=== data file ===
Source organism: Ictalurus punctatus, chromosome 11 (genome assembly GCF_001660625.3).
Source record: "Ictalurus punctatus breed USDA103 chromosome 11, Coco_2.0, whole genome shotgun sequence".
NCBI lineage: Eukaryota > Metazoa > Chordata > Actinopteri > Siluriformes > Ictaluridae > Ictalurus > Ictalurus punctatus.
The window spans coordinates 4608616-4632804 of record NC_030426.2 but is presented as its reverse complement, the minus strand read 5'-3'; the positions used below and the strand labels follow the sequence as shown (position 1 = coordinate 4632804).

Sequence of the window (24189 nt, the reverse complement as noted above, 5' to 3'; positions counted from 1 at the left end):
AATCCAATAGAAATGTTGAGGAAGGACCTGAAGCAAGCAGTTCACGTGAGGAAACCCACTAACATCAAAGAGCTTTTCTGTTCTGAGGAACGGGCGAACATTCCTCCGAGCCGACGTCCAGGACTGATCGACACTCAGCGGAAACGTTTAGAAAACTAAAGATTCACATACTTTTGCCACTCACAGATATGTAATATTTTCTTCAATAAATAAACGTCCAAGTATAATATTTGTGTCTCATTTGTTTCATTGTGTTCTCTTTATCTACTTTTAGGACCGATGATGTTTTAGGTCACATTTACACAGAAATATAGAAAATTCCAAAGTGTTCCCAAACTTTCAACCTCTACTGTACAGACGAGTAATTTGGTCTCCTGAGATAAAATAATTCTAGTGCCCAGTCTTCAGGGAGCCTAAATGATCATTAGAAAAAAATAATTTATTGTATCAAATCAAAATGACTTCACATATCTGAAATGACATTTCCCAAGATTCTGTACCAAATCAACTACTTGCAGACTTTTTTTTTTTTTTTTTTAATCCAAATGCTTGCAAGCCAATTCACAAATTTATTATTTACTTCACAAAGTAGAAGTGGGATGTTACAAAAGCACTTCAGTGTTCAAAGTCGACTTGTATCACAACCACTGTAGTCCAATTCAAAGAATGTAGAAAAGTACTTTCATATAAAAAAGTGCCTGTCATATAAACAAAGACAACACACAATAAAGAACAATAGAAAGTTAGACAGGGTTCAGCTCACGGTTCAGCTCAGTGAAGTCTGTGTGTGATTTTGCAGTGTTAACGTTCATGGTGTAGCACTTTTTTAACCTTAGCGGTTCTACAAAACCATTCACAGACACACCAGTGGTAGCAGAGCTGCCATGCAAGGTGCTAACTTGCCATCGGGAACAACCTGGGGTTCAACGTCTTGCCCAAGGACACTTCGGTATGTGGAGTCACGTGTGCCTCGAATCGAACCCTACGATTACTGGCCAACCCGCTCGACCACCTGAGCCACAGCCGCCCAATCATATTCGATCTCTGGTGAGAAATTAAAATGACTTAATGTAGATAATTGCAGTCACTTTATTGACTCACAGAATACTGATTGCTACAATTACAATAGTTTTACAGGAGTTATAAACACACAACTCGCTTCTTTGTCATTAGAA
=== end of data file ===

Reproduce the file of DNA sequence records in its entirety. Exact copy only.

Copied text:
Source organism: Ictalurus punctatus, chromosome 11 (genome assembly GCF_001660625.3).
Source record: "Ictalurus punctatus breed USDA103 chromosome 11, Coco_2.0, whole genome shotgun sequence".
NCBI lineage: Eukaryota > Metazoa > Chordata > Actinopteri > Siluriformes > Ictaluridae > Ictalurus > Ictalurus punctatus.
The window spans coordinates 4608616-4632804 of record NC_030426.2 but is presented as its reverse complement, the minus strand read 5'-3'; the positions used below and the strand labels follow the sequence as shown (position 1 = coordinate 4632804).

Sequence of the window (24189 nt, the reverse complement as noted above, 5' to 3'; positions counted from 1 at the left end):
AATCCAATAGAAATGTTGAGGAAGGACCTGAAGCAAGCAGTTCACGTGAGGAAACCCACTAACATCAAAGAGCTTTTCTGTTCTGAGGAACGGGCGAACATTCCTCCGAGCCGACGTCCAGGACTGATCGACACTCAGCGGAAACGTTTAGAAAACTAAAGATTCACATACTTTTGCCACTCACAGATATGTAATATTTTCTTCAATAAATAAACGTCCAAGTATAATATTTGTGTCTCATTTGTTTCATTGTGTTCTCTTTATCTACTTTTAGGACCGATGATGTTTTAGGTCACATTTACACAGAAATATAGAAAATTCCAAAGTGTTCCCAAACTTTCAACCTCTACTGTACAGACGAGTAATTTGGTCTCCTGAGATAAAATAATTCTAGTGCCCAGTCTTCAGGGAGCCTAAATGATCATTAGAAAAAAATAATTTATTGTATCAAATCAAAATGACTTCACATATCTGAAATGACATTTCCCAAGATTCTGTACCAAATCAACTACTTGCAGACTTTTTTTTTTTTTTTTTTAATCCAAATGCTTGCAAGCCAATTCACAAATTTATTATTTACTTCACAAAGTAGAAGTGGGATGTTACAAAAGCACTTCAGTGTTCAAAGTCGACTTGTATCACAACCACTGTAGTCCAATTCAAAGAATGTAGAAAAGTACTTTCATATAAAAAAGTGCCTGTCATATAAACAAAGACAACACACAATAAAGAACAATAGAAAGTTAGACAGGGTTCAGCTCACGGTTCAGCTCAGTGAAGTCTGTGTGTGATTTTGCAGTGTTAACGTTCATGGTGTAGCACTTTTTTAACCTTAGCGGTTCTACAAAACCATTCACAGACACACCAGTGGTAGCAGAGCTGCCATGCAAGGTGCTAACTTGCCATCGGGAACAACCTGGGGTTCAACGTCTTGCCCAAGGACACTTCGGTATGTGGAGTCACGTGTGCCTCGAATCGAACCCTACGATTACTGGCCAACCCGCTCGACCACCTGAGCCACAGCCGCCCAATCATATTCGATCTCTGGTGAGAAATTAAAATGACTTAATGTAGATAATTGCAGTCACTTTATTGACTCACAGAATACTGATTGCTACAATTACAATAGTTTTACAGGAGTTATAAACACACAACTCGCTTCTTTGTCATTAGAA